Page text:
The Co-operative Food could invest a chunk of finance into acquiring a smaller operator after its owners secured just under £1bn this week.

The Co-operative Group, which operates the Co-op supermarkets, has agreed a £950m refinancing deal with a group of banks led by Barclays.

Analysts believe some of the monies could be spent on making further acquisitions after it acquired 28-store Scottish grocery chain David Sands earlier this year.

Barclays, HSBC, Royal Bank of Scotland, Lloyds and Handelsbanken each provided The Co-operative Group with £150m. The Co-operative Bank and Bank of Ireland gave a further £125m and £75m respectively. The group said the senior debt facilities have the capacity to be increased to £1bn.

The refinancing has given The Co-operative Group, which also includes its funerals and financial services businesses, funds to “develop the trading operations” of its organisation.

The majority of the £950m will be earmarked for the group’s legal services division but investment will also be made in the retailer’s store estate.

Planet Retail analyst David Gray said: “In recent years we have seen The Co-op gobble up smaller property operators and there’s definitely potential for more, the deal puts them in good shape for that.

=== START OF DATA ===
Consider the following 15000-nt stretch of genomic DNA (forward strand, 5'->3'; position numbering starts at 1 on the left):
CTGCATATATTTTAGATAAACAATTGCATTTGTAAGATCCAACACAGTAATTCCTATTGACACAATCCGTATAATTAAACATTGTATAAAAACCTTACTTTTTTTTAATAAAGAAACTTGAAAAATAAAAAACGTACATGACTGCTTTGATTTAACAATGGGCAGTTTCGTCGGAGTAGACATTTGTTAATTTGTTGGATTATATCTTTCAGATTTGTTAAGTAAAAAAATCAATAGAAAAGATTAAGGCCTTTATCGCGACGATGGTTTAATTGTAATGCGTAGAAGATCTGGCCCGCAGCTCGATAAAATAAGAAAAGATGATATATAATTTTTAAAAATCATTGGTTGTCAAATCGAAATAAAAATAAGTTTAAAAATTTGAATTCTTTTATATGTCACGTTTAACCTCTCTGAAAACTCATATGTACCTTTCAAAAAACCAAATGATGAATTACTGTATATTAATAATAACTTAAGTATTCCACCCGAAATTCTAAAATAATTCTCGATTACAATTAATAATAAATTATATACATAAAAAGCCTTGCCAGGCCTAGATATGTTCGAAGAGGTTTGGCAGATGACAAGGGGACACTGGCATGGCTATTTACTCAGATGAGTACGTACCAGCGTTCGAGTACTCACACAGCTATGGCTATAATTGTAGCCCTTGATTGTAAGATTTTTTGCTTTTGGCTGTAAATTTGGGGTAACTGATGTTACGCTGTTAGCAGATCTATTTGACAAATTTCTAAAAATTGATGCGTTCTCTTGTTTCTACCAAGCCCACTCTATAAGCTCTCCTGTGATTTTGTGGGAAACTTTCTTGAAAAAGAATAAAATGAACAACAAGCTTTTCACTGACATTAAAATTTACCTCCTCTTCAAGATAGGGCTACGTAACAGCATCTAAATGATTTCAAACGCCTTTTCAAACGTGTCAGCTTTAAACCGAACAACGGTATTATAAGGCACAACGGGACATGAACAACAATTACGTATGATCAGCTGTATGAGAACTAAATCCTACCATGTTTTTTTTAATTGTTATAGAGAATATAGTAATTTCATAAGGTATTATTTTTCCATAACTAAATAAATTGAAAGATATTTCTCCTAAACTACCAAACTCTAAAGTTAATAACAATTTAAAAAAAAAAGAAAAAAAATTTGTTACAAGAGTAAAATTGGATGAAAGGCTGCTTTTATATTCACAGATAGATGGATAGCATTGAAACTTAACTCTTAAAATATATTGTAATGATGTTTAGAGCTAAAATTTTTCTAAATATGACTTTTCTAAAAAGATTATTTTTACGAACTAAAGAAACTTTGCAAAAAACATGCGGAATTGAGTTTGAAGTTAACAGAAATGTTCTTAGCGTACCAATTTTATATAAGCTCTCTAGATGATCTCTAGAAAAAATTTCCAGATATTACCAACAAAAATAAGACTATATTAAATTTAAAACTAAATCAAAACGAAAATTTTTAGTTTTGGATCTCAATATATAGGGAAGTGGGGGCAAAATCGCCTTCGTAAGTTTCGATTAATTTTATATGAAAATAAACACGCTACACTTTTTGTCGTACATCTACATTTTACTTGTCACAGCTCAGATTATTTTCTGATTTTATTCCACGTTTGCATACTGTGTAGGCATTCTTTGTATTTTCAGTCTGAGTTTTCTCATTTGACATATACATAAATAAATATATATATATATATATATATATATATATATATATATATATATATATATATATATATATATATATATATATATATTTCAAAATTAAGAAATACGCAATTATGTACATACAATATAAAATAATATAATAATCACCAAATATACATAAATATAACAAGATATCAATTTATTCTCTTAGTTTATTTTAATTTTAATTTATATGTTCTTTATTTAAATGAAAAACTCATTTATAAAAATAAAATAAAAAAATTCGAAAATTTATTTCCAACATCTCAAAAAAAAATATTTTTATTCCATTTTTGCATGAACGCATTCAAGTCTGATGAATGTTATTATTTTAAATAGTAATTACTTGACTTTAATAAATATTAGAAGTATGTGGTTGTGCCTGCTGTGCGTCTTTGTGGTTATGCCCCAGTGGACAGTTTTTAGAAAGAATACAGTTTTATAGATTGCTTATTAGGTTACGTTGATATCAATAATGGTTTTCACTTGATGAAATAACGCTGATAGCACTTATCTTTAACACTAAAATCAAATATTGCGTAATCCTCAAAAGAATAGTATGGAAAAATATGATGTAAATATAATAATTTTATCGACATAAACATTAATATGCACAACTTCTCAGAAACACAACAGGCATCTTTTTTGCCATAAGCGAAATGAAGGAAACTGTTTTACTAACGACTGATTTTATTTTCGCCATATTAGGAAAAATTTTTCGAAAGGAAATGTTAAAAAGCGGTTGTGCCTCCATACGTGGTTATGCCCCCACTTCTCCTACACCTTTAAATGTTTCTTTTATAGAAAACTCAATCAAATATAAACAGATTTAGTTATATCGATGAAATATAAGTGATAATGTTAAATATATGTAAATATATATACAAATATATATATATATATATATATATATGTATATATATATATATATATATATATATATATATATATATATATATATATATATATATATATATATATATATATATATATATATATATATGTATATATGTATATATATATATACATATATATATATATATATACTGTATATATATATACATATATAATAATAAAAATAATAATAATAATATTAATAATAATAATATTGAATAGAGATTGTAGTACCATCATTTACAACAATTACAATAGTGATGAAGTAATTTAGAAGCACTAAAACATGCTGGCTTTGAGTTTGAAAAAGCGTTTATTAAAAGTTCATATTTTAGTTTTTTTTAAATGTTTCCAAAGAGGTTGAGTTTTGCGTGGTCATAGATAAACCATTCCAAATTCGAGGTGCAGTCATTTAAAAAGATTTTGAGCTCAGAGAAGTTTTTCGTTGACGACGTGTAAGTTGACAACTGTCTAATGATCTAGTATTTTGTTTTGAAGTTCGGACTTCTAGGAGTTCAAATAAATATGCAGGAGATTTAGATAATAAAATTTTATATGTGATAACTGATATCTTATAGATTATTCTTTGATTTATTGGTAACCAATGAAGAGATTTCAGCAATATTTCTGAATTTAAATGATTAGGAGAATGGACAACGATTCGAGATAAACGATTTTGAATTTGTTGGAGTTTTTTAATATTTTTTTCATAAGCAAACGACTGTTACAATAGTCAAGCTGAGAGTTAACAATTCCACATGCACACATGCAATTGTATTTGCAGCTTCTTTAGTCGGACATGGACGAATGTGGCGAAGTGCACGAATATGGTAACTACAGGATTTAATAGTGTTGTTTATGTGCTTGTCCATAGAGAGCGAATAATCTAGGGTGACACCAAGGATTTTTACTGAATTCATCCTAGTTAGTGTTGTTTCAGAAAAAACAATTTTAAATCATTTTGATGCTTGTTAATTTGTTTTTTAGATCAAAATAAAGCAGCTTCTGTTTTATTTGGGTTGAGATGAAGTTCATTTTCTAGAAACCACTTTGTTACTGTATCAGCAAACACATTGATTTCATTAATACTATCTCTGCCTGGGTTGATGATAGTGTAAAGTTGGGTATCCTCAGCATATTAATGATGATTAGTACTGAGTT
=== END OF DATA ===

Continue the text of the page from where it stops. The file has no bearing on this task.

“The David Sands acquisition gave The Co-op more reach in Scotland but they still have room for growth there. They are also expanding in the south and east.”

Shore Capital analyst Clive Black said: “There will be bolt-ons it will acquire over time and it will also need to invest in stores and organic growth and fully digest the Somerfield business.

“Problems in its estate around parking, leases and access make it difficult to compete compared to other retailers.”

The Co-operative’s new chief executive for food Steve Murrells, who joined last month, will be looking to improve the retailer’s performance.

It recorded a 2.1% fall in like-for-like sales in the year to December 31 as operating profits fell from £389m to £309m. The retailer, which has 2,883 food stores, has seen its market share fell to 6.6% in the 12 weeks to July 8, down from 7% the year before.